Delivered by Together in partnership with Barnet, Enfield & Haringey Mental Health Trust, East London NHS Foundation Trust and North East London NHS Foundation Trust the scheme will reach more than 2.5 million people, covering 13 custody suites and seven courts in Barnet, Enfield, Haringey, Islington, Tower Hamlets, Hackney, Newham, Barking and Dagenham and Redbridge and Havering.
The aim is to ensure that vulnerable individuals have access to qualified mental health practitioners at the earliest possible opportunity, so that they can be referred to appropriate support and their needs are accounted for in sentencing decisions.
This new pilot is one of 10 being rolled out nationwide following the Department of Health announcement earlier this year that further funding would be given to liaison and diversion services, to address the high level of mental health need amongst individuals in contact with the criminal justice system.
Liz Felton, CEO at Together said: “Over the last twenty years Together has helped to break the revolving door cycle for thousands of individuals with mental health needs. We are eager to utilise our experience to support NHS England to roll out this work more widely so that we can help even more Londoners experiencing health and social care inequalities to lead a life away from crime.
“We look forward to taking forward this partnership between voluntary and statutory agencies, facilitating access to effective mental health support whilst simultaneously tackling social care issues. In our experience it is this joined-up approach that really gets to the heart of, and addresses the factors underlying someone’s offending.”
Welcoming the new scheme, Chief Superintendent Chris Bourlet, Metropolitan Police Service lead for Liaison and Diversion, said: “Mental health teams working in police stations is a very positive initiative that will ensure the most appropriate care and support is given sooner to those in need.
“We know people coming into police custody are more likely to suffer from mental health issues and by working in partnership, we can make sure those people also get the most appropriate on-going support when they leave, by finding longer term solutions to health issues which may stop people coming back into police custody in the future.”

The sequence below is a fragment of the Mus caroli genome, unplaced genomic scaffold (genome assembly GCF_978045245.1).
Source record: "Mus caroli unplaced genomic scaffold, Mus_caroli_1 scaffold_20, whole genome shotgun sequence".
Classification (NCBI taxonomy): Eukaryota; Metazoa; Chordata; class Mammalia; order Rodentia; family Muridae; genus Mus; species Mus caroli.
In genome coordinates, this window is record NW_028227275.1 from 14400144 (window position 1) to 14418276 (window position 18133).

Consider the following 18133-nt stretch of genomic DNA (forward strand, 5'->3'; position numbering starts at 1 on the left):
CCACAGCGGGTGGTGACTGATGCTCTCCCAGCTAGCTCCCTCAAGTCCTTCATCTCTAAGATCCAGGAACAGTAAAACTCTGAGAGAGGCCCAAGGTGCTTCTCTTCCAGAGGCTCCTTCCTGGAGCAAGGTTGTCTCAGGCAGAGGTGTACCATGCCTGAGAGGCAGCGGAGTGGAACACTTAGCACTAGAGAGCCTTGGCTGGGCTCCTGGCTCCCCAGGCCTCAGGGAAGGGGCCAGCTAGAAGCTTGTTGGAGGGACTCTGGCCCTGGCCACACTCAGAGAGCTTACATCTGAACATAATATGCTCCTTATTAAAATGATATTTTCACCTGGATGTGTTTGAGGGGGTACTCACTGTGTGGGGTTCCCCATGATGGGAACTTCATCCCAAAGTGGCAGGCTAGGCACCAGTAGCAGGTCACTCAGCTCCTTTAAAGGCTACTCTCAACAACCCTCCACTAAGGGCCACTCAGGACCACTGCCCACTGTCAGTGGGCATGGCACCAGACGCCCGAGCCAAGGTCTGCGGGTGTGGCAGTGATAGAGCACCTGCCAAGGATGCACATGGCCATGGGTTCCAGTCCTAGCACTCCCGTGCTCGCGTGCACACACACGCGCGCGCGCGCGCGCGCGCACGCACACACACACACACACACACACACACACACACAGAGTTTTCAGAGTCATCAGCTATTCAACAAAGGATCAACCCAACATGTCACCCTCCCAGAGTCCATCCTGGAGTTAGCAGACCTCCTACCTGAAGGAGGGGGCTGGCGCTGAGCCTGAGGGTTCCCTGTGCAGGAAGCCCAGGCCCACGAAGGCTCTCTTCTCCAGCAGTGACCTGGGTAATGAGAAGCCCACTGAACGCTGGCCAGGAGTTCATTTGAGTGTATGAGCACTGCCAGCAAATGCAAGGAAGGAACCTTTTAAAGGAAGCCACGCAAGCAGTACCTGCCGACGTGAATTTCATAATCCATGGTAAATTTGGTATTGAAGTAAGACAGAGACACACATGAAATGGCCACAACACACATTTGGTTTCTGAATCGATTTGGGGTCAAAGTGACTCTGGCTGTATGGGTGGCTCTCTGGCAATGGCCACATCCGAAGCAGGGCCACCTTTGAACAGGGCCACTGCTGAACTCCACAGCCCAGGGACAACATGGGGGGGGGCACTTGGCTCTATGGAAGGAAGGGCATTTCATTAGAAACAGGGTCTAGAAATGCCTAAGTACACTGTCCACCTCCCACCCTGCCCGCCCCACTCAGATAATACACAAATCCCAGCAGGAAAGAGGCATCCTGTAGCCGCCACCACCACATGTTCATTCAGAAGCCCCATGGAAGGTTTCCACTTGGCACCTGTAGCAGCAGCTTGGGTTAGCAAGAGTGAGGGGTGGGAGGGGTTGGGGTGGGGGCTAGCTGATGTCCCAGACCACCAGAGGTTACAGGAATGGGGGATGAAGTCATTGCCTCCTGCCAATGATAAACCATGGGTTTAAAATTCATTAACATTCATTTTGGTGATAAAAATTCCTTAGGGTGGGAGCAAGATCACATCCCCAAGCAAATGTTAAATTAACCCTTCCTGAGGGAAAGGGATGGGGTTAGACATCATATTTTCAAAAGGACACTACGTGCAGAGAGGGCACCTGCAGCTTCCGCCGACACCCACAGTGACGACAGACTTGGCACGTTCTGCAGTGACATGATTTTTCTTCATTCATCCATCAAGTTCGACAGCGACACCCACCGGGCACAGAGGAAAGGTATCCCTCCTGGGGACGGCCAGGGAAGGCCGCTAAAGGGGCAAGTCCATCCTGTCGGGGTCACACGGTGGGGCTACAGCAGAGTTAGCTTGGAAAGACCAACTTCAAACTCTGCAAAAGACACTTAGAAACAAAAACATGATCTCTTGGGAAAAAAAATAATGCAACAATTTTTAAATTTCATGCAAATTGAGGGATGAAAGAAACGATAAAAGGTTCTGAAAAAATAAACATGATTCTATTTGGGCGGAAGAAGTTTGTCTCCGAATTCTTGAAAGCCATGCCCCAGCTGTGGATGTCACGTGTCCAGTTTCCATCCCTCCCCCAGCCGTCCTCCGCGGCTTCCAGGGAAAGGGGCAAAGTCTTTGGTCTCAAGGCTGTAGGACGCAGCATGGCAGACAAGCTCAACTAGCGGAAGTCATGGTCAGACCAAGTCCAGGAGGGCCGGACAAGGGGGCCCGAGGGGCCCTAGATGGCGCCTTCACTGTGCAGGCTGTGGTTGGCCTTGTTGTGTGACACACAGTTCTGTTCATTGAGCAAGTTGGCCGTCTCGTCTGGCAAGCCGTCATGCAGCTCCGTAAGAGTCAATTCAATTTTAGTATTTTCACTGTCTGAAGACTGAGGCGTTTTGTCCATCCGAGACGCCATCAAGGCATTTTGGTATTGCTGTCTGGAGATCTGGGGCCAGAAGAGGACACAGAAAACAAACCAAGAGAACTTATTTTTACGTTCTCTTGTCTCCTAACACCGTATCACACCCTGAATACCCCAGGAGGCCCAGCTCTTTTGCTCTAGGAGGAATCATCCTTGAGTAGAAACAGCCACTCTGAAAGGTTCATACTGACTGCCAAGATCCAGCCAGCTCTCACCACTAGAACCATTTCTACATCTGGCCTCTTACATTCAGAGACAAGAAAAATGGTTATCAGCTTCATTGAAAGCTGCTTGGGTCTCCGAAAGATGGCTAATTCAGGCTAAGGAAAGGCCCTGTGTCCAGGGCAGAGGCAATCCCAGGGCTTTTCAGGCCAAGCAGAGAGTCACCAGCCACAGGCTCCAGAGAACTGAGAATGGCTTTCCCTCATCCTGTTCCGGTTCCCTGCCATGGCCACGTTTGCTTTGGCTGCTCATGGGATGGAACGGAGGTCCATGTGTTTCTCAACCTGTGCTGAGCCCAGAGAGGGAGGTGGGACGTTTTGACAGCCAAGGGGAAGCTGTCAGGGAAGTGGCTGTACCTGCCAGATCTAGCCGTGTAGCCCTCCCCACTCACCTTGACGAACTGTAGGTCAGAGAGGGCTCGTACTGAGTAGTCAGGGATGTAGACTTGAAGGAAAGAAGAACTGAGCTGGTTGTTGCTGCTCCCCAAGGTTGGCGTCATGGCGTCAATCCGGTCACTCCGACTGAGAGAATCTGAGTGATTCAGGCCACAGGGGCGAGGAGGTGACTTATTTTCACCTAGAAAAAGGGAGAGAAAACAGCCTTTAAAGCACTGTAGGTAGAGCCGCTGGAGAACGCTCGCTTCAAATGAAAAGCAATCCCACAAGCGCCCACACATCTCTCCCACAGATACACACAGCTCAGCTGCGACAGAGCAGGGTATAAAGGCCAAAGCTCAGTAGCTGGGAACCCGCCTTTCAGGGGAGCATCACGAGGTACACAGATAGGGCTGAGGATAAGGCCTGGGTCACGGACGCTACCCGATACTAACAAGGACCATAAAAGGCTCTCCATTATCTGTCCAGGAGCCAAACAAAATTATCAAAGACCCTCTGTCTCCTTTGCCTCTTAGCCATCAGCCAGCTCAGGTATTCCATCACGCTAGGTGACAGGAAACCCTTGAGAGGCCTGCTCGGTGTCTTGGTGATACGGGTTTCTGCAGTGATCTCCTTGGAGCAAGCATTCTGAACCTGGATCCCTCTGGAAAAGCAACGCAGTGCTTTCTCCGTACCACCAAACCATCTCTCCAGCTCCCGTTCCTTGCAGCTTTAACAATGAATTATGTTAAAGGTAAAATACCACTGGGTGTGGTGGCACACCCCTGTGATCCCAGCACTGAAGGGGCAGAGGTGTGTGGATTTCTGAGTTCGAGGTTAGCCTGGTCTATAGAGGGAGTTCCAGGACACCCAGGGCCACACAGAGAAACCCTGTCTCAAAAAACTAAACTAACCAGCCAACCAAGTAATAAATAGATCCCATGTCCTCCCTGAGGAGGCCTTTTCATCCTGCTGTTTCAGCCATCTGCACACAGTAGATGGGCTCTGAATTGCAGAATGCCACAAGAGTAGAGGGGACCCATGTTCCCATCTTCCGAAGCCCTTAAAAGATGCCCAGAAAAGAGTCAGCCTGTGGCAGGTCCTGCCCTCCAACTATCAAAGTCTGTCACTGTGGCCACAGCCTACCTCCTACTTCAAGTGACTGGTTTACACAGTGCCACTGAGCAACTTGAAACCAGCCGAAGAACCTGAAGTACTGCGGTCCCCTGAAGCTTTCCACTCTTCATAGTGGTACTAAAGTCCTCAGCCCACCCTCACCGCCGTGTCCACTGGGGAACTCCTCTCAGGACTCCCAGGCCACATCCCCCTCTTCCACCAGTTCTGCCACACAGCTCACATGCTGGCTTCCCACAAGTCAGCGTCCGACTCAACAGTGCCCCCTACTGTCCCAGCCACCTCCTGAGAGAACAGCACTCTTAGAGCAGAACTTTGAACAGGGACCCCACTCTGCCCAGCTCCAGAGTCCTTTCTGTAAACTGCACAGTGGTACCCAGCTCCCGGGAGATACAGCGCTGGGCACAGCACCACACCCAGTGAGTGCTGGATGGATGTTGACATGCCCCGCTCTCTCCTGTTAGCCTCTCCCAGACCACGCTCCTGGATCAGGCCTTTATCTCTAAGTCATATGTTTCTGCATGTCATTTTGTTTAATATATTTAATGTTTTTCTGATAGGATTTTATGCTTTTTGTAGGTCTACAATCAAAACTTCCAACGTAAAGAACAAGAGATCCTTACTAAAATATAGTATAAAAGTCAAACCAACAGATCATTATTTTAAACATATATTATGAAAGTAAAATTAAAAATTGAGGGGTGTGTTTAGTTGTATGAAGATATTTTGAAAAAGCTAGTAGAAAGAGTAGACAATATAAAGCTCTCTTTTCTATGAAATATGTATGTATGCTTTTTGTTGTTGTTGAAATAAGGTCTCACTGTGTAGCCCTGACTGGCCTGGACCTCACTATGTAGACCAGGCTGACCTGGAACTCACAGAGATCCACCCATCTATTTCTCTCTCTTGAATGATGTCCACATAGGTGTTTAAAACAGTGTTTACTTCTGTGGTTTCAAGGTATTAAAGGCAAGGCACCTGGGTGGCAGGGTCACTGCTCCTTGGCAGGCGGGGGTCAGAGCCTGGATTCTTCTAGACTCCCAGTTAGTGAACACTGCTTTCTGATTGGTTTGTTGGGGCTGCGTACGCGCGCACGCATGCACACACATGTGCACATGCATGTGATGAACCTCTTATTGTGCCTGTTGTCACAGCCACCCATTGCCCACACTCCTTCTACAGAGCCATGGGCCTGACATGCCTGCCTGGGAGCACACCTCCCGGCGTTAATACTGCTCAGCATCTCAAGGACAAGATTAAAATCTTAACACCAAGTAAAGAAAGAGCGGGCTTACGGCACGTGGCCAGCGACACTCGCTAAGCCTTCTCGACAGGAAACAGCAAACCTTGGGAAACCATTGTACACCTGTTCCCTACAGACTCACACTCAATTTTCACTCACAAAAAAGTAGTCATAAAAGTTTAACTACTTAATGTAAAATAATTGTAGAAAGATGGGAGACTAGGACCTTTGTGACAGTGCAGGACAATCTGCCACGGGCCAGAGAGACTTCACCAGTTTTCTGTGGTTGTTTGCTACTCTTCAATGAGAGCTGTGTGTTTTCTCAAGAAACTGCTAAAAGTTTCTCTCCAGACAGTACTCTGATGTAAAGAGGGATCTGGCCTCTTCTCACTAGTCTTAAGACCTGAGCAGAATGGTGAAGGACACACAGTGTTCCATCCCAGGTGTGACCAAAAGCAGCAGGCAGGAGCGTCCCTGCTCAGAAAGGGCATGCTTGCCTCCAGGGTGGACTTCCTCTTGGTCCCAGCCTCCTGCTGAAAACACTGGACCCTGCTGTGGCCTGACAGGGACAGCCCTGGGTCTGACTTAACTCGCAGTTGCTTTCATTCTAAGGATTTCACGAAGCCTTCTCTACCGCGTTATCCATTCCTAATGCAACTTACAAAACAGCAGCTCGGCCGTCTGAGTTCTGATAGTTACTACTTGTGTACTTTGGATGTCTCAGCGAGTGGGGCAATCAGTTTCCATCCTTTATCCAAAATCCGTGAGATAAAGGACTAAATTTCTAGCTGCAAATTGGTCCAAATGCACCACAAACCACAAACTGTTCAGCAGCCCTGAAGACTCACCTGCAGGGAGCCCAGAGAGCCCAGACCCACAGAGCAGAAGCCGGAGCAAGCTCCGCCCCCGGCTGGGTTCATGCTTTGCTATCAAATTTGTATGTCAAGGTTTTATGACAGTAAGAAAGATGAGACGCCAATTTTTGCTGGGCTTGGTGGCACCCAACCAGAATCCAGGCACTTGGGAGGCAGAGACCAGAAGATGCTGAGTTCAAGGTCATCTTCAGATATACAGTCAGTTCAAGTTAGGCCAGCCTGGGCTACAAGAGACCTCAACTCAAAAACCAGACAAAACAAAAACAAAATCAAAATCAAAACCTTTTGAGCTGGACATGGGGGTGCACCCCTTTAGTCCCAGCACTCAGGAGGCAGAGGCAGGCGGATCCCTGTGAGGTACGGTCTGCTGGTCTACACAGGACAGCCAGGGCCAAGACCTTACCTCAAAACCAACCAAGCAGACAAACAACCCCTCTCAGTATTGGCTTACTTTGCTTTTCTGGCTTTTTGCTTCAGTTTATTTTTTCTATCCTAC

Dr Alison Frater, Head of Public Health and Health in the Justice System at NHS England in London, said: “People with mental health issues and other vulnerabilities who come into contact with the youth and adult justice systems often don’t get the support and treatment they need and even when they do, it doesn’t happen very quickly.
“This pilot will help ensure individuals can get the right help in a timely manner, so we can cut health inequalities, improve physical and mental health, reduce crime and re-offending, and increase the efficiency and effectiveness of the criminal justice system. “
Lord Victor Adebowale, Chair of the Independent Commission on Mental Health and Policing, who has recently published a report on liaison and diversion services, said: “The high rates of mental health issues amongst prisoners suggest that the prison service has become a catch-all social and mental healthcare service, as well as a breeding ground for poor mental health.
“I welcome the pilot, as research has shown that investing in diversion now will make huge financial savings in the long term, improving mental health and reducing reoffending.”
Maria Kane, CEO of Barnet, Enfield and Haringey NHS Mental Health Trust, said: “We are delighted that north east London has been chosen to pilot this very worthy programme, which will benefit not only the people suspected of an offence, but the police and the justice system as well.”
Together is the largest single provider of liaison and diversion services in London, having developed and expanded provision over the past 20 years in partnership with London Probation Trust and a range of NHS Trusts. Together currently operates 19 projects including in nine Magistrates Courts.